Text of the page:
there, and use those if found. However, the files must not have
NM_CONTROLLED=no in them, because that tells NM not to manage the
interface. At least at one point, system-config-network would add
NM_CONTROLLED=no by default when it edited a configuration that didn't
have that tag in it already, which caught a few people by surprise.

Dan


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Dan Williams 04-14-2008 02:40 PM

How is the new networking world supposed to work?
 
On Sat, 2008-04-12 at 01:16 +0200, Dennis Jacobfeuerborn wrote:
> Since the latest rawhide updates I now don't get a network connection after
> boot. I have to open a shell as root and issue a "ifdown eth0" followed by
> a "ifup eth0" to make the NetworkManager aware that there is a network out
> there. What is the proper way to configure this?

Which specific version of NM?

What ifcfg-* files are in /etc/sysconfig/network-scripts ?

Do any of those files have "NM_CONTROLLED=no" in them?

When you run "/usr/bin/nm-tool" what does it say?

Dan

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Dennis Jacobfeuerborn 04-15-2008 11:50 PM

How is the new networking world supposed to work?
 
Dan Williams wrote:

On Sat, 2008-04-12 at 01:16 +0200, Dennis Jacobfeuerborn wrote:

Since the latest rawhide updates I now don't get a network connection after
boot. I have to open a shell as root and issue a "ifdown eth0" followed by
a "ifup eth0" to make the NetworkManager aware that there is a network out
there. What is the proper way to configure this?


Which specific version of NM?


NetworkManager-0.7.0-0.9.1.svn3549.fc9.i386


What ifcfg-* files are in /etc/sysconfig/network-scripts ?
Do any of those files have "NM_CONTROLLED=no" in them?


Besides the one for "lo" there are only config files for eth0 and eth1.

/etc/sysconfig/network-scripts/ifcfg-eth0:
DEVICE=eth0
BOOTPROTO=dhcp
HWADDR=00:13:8F:D9:B8:9C
ONBOOT=yes
DHCP_HOSTNAME=nexus
TYPE=Ethernet
USERCTL=no
PEERDNS=no
IPV6INIT=no
NETWORKMANAGER=yes
NM_CONTROLLED=yes

/etc/sysconfig/network-scripts/ifcfg-eth1:
DEVICE=eth1
BOOTPROTO=none
HWADDR=00:50:04:49:E0:EC
IPADDR=192.168.1.1
NETMASK=255.255.255.0
ONBOOT=no
TYPE=Ethernet



When you run "/usr/bin/nm-tool" what does it say?


This is what it says after the ifdown=>ifup:

NetworkManager Tool

State: connected

- Device: eth0 ----------------------------------------------------------------
Type: Wired
Driver: forcedeth
State: connected
HW Address: 00:00:00:00:00:00

Capabilities:
Supported: yes
Carrier Detect: yes
Speed: 100 Mb/s

Wired Settings

IP Settings:
IP Address: 192.168.2.100
Subnet Mask: 255.255.255.0
Broadcast: 192.168.2.255
Gateway: 192.168.2.1
DNS: 195.50.140.178
DNS: 195.50.140.114
DNS: 192.168.2.1


- Device: eth1 ----------------------------------------------------------------
Type: Wired
Driver: 3c59x
State: unavailable
HW Address: 00:50:04:49:E0:EC

Capabilities:
Supported: yes
Carrier Detect: yes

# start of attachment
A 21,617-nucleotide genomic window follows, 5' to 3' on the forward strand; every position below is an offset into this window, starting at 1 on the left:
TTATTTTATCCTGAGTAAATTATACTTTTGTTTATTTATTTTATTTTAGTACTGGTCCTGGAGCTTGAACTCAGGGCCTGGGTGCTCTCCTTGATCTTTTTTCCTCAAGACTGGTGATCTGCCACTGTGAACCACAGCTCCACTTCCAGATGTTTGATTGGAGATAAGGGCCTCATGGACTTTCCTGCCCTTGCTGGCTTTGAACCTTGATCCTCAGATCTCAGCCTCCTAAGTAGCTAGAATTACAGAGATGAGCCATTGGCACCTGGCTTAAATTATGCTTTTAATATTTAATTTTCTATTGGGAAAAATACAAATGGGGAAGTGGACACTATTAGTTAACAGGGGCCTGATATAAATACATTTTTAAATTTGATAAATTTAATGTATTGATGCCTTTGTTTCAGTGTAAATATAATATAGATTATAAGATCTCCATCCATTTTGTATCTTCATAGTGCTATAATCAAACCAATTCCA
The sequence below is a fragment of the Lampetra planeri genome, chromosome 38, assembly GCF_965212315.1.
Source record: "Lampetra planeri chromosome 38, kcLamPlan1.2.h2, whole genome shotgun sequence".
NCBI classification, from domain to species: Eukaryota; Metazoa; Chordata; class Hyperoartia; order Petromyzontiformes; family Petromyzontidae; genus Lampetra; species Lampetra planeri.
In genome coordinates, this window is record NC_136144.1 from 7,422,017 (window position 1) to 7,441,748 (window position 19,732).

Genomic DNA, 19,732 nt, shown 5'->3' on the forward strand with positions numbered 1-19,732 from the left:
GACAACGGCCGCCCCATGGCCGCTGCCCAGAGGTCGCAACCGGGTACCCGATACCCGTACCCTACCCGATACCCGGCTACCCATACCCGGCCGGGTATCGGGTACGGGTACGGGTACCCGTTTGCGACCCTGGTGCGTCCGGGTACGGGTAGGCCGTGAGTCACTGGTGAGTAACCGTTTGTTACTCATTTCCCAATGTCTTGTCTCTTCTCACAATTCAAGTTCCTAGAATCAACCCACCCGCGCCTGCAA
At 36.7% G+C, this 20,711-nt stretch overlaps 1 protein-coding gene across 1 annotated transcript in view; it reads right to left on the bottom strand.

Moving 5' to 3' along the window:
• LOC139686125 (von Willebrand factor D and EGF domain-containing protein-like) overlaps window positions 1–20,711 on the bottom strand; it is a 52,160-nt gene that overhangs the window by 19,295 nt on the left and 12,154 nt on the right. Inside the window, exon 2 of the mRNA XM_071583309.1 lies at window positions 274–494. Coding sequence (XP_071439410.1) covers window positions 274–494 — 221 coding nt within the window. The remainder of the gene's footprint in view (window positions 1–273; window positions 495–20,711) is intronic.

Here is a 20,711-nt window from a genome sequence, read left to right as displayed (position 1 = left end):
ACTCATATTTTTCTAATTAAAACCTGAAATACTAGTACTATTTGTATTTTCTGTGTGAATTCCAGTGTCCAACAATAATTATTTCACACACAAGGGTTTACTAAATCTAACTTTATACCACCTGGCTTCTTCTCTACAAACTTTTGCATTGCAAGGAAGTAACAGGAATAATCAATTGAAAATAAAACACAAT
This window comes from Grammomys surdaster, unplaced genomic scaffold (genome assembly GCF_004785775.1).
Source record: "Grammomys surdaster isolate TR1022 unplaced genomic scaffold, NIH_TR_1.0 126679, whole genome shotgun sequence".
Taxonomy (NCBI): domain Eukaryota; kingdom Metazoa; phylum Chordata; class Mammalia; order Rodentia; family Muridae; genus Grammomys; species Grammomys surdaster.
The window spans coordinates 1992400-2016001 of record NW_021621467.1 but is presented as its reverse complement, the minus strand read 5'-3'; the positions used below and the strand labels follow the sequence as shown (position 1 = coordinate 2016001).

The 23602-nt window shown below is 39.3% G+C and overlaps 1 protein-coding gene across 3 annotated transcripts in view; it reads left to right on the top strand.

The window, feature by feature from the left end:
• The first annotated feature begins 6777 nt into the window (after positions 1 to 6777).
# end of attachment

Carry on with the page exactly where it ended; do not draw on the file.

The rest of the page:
Speed: 10 Mb/s

Wired Settings

(I've added "prepend domain-name-servers 195.50.140.178, 195.50.140.114;"
to dhclient-eth0.conf so I get decent nameservers in resolv.conf)


Regards,
Dennis

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Dan Williams 04-20-2008 04:05 PM

How is the new networking world supposed to work?
 
On Wed, 2008-04-16 at 01:50 +0200, Dennis Jacobfeuerborn wrote:
> Dan Williams wrote:
> > On Sat, 2008-04-12 at 01:16 +0200, Dennis Jacobfeuerborn wrote:
> >> Since the latest rawhide updates I now don't get a network connection after
> >> boot. I have to open a shell as root and issue a "ifdown eth0" followed by
> >> a "ifup eth0" to make the NetworkManager aware that there is a network out
> >> there. What is the proper way to configure this?
> >
> > Which specific version of NM?
>
> NetworkManager-0.7.0-0.9.1.svn3549.fc9.i386
>
> > What ifcfg-* files are in /etc/sysconfig/network-scripts ?
> > Do any of those files have "NM_CONTROLLED=no" in them?
>
> Besides the one for "lo" there are only config files for eth0 and eth1.
>
> /etc/sysconfig/network-scripts/ifcfg-eth0:
> DEVICE=eth0
> BOOTPROTO=dhcp
> HWADDR=00:13:8F:D9:B8:9C
> ONBOOT=yes
> DHCP_HOSTNAME=nexus
> TYPE=Ethernet
> USERCTL=no
> PEERDNS=no
> IPV6INIT=no
> NETWORKMANAGER=yes
> NM_CONTROLLED=yes
>
> /etc/sysconfig/network-scripts/ifcfg-eth1:
> DEVICE=eth1
> BOOTPROTO=none
> HWADDR=00:50:04:49:E0:EC
> IPADDR=192.168.1.1
> NETMASK=255.255.255.0
> ONBOOT=no
> TYPE=Ethernet
>
>
> > When you run "/usr/bin/nm-tool" what does it say?
>
> This is what it says after the ifdown=>ifup:
>
> NetworkManager Tool
>
> State: connected
>
> - Device: eth0 ----------------------------------------------------------------
> Type: Wired
> Driver: forcedeth
> State: connected
> HW Address: 00:00:00:00:00:00

I've seen this once and not been able to reproduce; there might be a
race between bringing up the card and getting a valid MAC address since